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Representative Ryan McCabe is running for re-election in SC House District 96

Pelion, SC 04/02/2024 (Paul Kirby) – Representative Ryan McCabe is running for re-election in SC House District 96. McCabe lives in the Boiling Springs area of Lexington County on Old Charleston Road just off Calks Ferry Road. House District 96 covers some of the more rural areas of Lexington County. It stretches and bends to cover from Muddy Springs Road near the Town of Lexington, through the Red Bank area, includes a portion of the town of Gaston, all of Swansea, and Pelion, and stops at the Orangeburg and Aiken County lines.

 

McCabe, age 50, is an attorney that specializes in working on real estate issues, often Homeowner’s Associations and members of HOA organized communities. He graduated from Newberry College with a BA and then obtained his law degree from Campbell University. He and his wife Jennifer just celebrated their 24th anniversary and they have 5 children, Betsy Grace, Scarlett, Andrew, Juliana, and Luke. He comes from a family that was in the drywall and stucco business and recently said, “My wife and I teach our children that no matter what degree they obtain, you should also have a secondary trade to fall back on. I worked with my father in the drywall business and still have those skills today.”

 

McCabe is a far right conservative and a founding member of South Carolina’s Freedom Caucus that started small but has been growing in number every year. Currently, there are 17 members of the caucus from across the state. Three of the members are from Lexington County.

 

McCabe strongly believes in the right to life, the Second Amendment that gives Americans the right to keep and bear arms, limits on government spending and its size, limited infringement on a citizens’ personal rights, government medical mandates, and term limits just to name a few. He doesn’t believe that the government should hand out corporate welfare in the form of billion-dollar incentive packages to already wealthy corporations. In short, McCabe believes that government takes too much money out of the citizens’ pockets for things they have no business spending money on. “I think that we should keep as much money as we can in the taxpayers’ pocket. Let them and not the government decide what and how to spend their own money.”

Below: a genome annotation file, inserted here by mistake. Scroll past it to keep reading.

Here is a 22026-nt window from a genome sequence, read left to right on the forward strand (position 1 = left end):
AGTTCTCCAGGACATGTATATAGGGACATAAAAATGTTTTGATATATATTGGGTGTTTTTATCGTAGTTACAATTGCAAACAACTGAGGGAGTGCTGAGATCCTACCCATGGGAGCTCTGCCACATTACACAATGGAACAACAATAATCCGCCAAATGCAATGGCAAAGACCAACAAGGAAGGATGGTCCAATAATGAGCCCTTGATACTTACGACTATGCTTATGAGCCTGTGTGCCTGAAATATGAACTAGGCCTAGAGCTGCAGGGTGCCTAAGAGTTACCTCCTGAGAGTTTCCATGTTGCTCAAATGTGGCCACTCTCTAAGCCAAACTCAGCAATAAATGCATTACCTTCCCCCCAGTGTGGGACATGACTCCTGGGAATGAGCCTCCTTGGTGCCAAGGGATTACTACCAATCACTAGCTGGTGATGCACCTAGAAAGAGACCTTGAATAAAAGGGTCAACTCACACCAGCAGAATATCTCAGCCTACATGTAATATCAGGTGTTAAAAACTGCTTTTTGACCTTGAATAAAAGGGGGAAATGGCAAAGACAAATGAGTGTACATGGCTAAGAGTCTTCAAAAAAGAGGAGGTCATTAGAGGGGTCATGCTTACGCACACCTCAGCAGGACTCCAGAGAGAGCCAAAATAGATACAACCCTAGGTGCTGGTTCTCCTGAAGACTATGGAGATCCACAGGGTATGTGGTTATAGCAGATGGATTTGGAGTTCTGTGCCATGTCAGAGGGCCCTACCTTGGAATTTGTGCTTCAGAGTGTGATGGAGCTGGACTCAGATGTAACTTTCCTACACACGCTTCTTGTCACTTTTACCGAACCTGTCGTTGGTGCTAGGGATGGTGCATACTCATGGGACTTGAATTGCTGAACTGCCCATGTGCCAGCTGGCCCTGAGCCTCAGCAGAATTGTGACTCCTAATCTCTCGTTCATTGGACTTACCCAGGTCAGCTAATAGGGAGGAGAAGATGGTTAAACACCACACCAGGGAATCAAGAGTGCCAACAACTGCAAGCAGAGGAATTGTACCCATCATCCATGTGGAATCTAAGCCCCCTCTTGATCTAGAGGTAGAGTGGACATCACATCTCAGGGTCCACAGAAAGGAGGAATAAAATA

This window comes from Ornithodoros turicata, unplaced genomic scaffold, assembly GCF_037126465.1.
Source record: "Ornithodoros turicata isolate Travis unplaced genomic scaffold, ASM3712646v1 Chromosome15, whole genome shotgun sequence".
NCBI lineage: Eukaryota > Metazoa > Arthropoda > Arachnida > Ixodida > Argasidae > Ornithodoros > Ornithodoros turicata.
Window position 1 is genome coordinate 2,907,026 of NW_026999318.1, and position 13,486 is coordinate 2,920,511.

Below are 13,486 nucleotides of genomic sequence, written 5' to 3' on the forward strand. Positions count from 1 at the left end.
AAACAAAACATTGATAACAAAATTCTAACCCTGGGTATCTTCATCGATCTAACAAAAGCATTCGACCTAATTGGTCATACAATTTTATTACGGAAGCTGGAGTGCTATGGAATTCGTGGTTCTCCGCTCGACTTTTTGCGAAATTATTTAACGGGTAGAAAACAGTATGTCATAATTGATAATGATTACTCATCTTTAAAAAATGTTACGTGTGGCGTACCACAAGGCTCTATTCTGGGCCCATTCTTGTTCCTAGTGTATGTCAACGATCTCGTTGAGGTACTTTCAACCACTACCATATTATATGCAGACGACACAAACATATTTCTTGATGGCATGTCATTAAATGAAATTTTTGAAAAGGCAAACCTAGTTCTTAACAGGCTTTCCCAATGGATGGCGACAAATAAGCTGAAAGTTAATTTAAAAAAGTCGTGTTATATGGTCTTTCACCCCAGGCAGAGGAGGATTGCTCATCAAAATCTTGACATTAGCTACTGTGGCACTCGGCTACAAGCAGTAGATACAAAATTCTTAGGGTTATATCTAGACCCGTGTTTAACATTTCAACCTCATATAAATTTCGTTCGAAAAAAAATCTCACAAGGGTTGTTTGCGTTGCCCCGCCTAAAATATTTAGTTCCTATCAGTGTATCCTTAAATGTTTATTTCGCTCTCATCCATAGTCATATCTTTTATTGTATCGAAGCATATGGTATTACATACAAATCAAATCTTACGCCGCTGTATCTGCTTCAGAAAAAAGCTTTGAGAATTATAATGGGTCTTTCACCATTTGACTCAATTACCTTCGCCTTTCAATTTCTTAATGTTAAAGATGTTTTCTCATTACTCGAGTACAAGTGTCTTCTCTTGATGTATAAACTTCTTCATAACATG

In a recent interview, McCabe was asked how the legislature managed to pass a gas tax for roads and bridges several years before he was elected yet the roads in front of so many Lexington County citizen’s homes are still falling apart. Keep in mind that we are talking about state-maintained roads and not county or privately owned ones. “One of the issues are earmarks or pork,” McCabe explained. “Each year, the legislature passes a budget that has $1 billion dollars’ worth of pet projects for the members of the House and Senates home districts in it. They bring this money home to their area so that can get re-elected. If we could get a clean budget each year with that billion dollars for roads and bridges back in it for necessary expenses, we could repair our streets, highways, and interstates and give the people back their gas tax. We wouldn’t need it.” He went on to say, “That’s why I have never voted for the budget in its entirety.”